Wednesday, September 18, 2019

English Views of the Native Americans :: essays papers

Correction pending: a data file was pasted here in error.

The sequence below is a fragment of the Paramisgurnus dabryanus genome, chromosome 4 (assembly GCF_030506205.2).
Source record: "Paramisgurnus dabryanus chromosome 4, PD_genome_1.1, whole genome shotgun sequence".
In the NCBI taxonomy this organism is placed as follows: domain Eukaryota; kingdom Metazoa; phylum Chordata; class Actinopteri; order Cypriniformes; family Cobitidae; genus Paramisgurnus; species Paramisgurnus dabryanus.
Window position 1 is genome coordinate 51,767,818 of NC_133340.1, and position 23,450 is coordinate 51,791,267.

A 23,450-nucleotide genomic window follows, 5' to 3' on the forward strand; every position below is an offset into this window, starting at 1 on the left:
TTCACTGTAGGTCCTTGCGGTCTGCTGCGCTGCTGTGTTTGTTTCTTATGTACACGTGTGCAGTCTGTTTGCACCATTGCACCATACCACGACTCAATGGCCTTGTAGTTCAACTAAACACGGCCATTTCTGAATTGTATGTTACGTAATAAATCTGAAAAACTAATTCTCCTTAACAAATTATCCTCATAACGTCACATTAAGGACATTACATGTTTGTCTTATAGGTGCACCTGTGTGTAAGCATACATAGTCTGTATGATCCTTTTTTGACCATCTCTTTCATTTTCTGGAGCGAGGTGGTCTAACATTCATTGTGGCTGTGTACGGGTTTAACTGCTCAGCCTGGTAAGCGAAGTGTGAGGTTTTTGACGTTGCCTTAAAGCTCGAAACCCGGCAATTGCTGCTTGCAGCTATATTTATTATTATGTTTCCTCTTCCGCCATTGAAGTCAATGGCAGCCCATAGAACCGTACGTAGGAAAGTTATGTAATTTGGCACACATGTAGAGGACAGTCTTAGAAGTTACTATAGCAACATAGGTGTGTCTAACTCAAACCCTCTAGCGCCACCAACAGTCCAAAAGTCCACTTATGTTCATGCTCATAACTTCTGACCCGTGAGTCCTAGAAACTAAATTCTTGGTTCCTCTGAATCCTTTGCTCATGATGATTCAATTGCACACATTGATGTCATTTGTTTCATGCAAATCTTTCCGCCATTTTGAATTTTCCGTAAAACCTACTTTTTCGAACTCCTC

English Views of the Native Americans After reading chapter three of Unger's American Issues, I now have a better understanding of how English settlers looked upon the lifestyles of the Native Americans. Four key people that have led to this understanding are Hugh Jones, Hugh Henry Brackenridge, William Penn, and John Heckewelder. In their essay's they give accurate accounts of how the Native Americans lived, through their eyes. I also see how European beliefs reflected their views and how this set the stage for conflict among these groups. In Hugh Jones' essay titled, "Characteristics of the Indians," he basically gives a factual account of how the Indians live their daily life. Although his account is mostly factual, his European biases do play a major role in his interpretation of Indian ways. In one instance, in describing the Indians rejoicing and war dances, Jones says that they used, "the most antick [sic] gestures, in the most frightful dress, with a hideous noise" (Unger, p. 43). To Jones and other Englishmen their dress may seem frightful and the noise may sound hideous, but that is his opinion. To the Indians this is normal and a way of life. This just shows the white man's ignorance to the culture of the Native Americans. In a second instance Jones's describes the Indians in their "finest dress." He states that the Indians believe they are looking their best when they are ridiculously dressed. Once again he is giving his opinion of the definition of what is considered ridiculous to the English. Jones also pokes fun at many of the traditions of the Indians, for example, the way they wear their hair or the painting on their faces. He notes this as being comical and also uses sarcasm in portraying these traditions. Jones' essay provides many useful facts about the Indian way of life, but his European biases prevent him from disclosing the actual truth. Hugh Henry Brackenridge has a very opposing view towards the Indians. Jones never really gives his personal opinion on whether or not he liked the Indians, but Brackenridge make his view very clear. He makes this apparent in the title of his essay, "The Indians Have No Exclusive Claim to America." Brackenridge supports this notion with many references to the Bible. He states that "The whole of this earth was given to man, and all descendants of Adam have a right to share it equally" (Brackenridge, in Unger, p.

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